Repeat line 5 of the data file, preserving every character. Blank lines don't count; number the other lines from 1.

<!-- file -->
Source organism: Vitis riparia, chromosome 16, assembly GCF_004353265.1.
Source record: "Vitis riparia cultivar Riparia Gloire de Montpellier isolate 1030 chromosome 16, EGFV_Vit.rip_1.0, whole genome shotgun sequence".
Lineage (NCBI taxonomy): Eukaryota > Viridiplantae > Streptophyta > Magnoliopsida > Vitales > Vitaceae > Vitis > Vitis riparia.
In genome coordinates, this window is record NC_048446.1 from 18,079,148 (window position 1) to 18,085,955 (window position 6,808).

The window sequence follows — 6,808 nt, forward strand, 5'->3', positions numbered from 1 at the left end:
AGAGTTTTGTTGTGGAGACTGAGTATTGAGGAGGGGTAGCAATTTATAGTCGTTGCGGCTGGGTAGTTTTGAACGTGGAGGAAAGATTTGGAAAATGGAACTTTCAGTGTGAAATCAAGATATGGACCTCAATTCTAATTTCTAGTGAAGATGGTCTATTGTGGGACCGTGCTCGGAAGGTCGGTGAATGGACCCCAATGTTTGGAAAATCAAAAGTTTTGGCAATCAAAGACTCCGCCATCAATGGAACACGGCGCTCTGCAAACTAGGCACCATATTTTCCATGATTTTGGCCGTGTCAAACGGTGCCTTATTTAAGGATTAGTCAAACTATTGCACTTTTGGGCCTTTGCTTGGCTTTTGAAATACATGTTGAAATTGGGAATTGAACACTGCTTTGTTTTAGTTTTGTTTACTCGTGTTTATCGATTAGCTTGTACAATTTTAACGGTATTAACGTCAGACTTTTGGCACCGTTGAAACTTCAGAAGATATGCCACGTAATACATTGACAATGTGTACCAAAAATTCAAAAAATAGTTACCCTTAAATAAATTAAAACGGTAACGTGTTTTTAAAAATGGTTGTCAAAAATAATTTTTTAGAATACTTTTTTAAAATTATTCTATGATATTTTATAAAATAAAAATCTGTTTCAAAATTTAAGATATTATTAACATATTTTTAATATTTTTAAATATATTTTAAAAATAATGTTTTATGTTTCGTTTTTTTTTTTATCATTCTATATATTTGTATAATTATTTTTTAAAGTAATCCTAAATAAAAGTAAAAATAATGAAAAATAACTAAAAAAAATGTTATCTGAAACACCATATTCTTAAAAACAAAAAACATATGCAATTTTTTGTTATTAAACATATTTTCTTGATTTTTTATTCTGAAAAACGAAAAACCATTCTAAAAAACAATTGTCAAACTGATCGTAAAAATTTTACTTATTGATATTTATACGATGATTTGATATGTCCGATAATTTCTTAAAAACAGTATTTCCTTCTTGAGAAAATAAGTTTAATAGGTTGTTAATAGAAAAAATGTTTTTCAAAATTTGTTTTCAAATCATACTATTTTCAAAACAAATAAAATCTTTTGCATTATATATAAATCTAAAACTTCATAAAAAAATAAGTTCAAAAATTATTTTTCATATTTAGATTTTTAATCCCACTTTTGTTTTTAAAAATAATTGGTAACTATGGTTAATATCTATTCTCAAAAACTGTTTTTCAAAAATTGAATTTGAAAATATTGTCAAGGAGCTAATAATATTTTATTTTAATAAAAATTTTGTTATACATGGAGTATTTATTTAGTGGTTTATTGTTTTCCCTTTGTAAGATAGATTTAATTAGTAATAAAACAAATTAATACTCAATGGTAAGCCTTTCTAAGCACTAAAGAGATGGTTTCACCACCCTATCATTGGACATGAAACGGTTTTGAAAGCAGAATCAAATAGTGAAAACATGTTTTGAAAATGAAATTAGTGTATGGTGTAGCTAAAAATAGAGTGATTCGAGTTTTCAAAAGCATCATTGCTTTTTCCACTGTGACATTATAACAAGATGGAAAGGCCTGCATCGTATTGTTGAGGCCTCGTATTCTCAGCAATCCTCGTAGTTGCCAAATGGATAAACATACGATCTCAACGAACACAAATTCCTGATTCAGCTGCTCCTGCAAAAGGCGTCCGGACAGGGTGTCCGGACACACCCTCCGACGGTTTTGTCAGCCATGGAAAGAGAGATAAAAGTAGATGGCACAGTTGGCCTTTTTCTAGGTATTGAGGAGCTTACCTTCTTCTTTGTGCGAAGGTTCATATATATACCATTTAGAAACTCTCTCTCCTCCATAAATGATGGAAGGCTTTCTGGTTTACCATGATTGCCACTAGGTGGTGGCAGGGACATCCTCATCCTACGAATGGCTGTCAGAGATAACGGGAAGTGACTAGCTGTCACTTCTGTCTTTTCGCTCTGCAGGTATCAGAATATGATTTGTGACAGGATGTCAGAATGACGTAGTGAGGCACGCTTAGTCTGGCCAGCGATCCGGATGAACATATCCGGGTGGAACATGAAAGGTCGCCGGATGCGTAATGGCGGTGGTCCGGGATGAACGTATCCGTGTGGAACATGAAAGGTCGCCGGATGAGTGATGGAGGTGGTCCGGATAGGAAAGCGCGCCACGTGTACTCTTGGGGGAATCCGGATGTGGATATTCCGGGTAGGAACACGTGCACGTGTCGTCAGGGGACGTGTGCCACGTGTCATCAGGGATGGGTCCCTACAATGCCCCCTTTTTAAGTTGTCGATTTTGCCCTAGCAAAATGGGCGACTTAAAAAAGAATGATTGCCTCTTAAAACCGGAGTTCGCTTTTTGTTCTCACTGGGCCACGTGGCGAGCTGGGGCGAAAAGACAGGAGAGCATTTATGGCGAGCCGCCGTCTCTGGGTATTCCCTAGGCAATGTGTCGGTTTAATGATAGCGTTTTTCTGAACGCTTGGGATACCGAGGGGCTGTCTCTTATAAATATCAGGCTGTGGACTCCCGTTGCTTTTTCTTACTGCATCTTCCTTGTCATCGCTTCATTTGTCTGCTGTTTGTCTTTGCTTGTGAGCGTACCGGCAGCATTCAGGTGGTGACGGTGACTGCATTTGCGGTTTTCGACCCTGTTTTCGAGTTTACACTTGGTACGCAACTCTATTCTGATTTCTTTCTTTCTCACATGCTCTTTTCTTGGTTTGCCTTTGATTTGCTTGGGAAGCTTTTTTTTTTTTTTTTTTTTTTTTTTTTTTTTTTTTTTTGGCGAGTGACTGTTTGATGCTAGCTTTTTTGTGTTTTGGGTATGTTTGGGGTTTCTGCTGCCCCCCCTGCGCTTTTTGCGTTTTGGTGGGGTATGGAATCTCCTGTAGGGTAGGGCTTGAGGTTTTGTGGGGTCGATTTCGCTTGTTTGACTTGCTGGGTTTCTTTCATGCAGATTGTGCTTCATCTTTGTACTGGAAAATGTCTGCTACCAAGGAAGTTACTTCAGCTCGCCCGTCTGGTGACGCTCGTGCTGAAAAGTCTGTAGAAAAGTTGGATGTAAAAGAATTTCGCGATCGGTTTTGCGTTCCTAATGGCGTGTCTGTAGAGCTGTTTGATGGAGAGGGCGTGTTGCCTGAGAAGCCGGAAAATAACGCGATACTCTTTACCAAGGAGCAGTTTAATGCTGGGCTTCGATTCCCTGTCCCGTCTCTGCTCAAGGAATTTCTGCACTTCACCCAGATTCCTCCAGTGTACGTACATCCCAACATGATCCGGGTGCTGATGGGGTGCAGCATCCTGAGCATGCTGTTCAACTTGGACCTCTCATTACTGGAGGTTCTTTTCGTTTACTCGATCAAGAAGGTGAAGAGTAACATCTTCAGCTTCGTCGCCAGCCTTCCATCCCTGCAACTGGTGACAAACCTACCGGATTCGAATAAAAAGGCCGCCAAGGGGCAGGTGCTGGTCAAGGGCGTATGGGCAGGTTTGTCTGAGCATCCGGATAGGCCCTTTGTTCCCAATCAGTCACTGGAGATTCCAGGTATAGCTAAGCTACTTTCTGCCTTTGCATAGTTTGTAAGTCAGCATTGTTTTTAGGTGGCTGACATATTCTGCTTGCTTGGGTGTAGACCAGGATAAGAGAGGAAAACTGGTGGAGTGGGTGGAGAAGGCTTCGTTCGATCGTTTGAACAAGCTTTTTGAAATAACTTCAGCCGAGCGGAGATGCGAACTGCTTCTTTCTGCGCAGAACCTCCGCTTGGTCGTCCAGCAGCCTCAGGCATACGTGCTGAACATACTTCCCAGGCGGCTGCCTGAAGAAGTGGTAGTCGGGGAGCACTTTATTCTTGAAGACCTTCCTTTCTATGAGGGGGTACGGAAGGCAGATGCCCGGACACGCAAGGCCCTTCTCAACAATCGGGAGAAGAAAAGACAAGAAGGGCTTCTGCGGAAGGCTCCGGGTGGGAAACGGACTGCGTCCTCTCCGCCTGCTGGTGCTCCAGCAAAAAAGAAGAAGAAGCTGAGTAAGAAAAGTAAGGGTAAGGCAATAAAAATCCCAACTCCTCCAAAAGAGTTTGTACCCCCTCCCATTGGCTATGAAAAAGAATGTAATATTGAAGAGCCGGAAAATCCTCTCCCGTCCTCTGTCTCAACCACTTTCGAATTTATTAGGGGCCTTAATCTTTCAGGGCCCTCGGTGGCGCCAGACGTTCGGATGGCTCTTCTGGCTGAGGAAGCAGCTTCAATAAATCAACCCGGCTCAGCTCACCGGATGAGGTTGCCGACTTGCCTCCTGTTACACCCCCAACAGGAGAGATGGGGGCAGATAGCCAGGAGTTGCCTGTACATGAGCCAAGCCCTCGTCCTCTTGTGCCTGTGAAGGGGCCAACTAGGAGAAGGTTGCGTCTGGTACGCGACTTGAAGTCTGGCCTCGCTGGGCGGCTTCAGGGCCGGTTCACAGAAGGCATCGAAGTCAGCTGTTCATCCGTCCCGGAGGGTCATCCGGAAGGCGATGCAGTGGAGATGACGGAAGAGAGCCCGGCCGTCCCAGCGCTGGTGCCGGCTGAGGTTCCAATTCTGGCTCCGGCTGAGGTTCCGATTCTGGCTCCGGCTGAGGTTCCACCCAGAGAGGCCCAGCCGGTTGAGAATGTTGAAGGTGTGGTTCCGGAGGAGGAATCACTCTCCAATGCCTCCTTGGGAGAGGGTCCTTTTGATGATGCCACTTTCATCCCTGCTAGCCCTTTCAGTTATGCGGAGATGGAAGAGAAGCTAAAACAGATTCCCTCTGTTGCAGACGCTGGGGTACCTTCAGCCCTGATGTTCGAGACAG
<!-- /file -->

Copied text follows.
The window sequence follows — 6,808 nt, forward strand, 5'->3', positions numbered from 1 at the left end: